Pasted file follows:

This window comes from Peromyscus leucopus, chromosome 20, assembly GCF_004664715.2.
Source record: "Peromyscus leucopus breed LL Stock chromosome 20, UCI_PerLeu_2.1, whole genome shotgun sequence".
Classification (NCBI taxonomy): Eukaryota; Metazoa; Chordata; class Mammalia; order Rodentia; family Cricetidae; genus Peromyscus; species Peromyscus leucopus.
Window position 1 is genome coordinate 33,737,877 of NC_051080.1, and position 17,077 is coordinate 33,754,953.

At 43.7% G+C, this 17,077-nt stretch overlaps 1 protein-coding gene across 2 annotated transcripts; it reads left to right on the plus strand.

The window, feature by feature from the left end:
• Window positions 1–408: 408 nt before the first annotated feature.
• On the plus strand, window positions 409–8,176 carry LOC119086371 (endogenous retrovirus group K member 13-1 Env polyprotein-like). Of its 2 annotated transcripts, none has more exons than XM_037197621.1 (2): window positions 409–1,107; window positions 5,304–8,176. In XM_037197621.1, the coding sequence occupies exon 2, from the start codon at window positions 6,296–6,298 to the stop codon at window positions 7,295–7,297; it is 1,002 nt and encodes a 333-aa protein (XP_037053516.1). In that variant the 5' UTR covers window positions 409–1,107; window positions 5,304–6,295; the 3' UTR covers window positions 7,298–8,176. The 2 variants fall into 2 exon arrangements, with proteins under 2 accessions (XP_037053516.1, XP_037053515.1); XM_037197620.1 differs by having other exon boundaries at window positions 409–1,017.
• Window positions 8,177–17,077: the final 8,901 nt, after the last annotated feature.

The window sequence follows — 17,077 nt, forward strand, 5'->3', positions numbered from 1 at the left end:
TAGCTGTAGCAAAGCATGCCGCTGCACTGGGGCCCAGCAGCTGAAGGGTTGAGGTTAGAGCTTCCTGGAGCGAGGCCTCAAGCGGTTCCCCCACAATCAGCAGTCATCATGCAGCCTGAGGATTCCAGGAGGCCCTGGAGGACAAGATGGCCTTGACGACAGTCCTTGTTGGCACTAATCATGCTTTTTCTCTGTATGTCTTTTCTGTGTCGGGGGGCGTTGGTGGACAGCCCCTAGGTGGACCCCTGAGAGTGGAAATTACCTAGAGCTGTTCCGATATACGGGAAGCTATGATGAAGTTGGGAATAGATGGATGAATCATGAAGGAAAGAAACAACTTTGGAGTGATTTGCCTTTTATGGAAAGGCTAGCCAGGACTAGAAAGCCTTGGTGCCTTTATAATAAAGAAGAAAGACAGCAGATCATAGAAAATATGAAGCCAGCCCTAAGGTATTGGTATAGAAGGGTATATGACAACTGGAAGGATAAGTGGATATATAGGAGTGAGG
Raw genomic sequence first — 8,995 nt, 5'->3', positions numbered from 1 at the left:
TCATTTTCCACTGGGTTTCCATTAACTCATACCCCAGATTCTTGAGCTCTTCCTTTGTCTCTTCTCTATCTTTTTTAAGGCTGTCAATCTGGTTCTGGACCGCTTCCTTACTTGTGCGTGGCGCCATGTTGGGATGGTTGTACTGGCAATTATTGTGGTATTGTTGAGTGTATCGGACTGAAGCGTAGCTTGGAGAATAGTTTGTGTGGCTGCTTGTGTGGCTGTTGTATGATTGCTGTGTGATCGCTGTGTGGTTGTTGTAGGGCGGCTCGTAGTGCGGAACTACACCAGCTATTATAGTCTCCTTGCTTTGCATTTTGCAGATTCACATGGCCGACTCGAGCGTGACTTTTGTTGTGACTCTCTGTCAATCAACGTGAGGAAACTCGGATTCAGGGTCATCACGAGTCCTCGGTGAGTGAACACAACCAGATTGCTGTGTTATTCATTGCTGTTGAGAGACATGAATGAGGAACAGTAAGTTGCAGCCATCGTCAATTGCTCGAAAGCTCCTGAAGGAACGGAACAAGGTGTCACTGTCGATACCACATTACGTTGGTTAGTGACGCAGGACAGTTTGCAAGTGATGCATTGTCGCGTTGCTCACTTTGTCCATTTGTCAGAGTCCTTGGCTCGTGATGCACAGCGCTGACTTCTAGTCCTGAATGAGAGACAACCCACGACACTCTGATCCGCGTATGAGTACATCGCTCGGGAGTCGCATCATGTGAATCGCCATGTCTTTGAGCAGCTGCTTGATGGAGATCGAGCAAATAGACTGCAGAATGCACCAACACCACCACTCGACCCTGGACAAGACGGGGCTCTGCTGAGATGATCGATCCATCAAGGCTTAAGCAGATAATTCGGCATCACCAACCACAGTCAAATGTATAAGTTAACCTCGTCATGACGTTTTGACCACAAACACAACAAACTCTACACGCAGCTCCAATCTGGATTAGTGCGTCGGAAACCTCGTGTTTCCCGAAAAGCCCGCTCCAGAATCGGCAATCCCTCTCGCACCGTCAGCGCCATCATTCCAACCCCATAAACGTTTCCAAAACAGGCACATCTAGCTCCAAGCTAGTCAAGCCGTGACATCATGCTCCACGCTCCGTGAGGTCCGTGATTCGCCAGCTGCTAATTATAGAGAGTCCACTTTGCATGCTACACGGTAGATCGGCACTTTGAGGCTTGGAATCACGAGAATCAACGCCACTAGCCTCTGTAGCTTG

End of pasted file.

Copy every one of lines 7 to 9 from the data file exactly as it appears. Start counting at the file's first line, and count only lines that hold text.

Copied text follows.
• Window positions 1–408: 408 nt before the first annotated feature.
• On the plus strand, window positions 409–8,176 carry LOC119086371 (endogenous retrovirus group K member 13-1 Env polyprotein-like). Of its 2 annotated transcripts, none has more exons than XM_037197621.1 (2): window positions 409–1,107; window positions 5,304–8,176. In XM_037197621.1, the coding sequence occupies exon 2, from the start codon at window positions 6,296–6,298 to the stop codon at window positions 7,295–7,297; it is 1,002 nt and encodes a 333-aa protein (XP_037053516.1). In that variant the 5' UTR covers window positions 409–1,107; window positions 5,304–6,295; the 3' UTR covers window positions 7,298–8,176. The 2 variants fall into 2 exon arrangements, with proteins under 2 accessions (XP_037053516.1, XP_037053515.1); XM_037197620.1 differs by having other exon boundaries at window positions 409–1,017.
• Window positions 8,177–17,077: the final 8,901 nt, after the last annotated feature.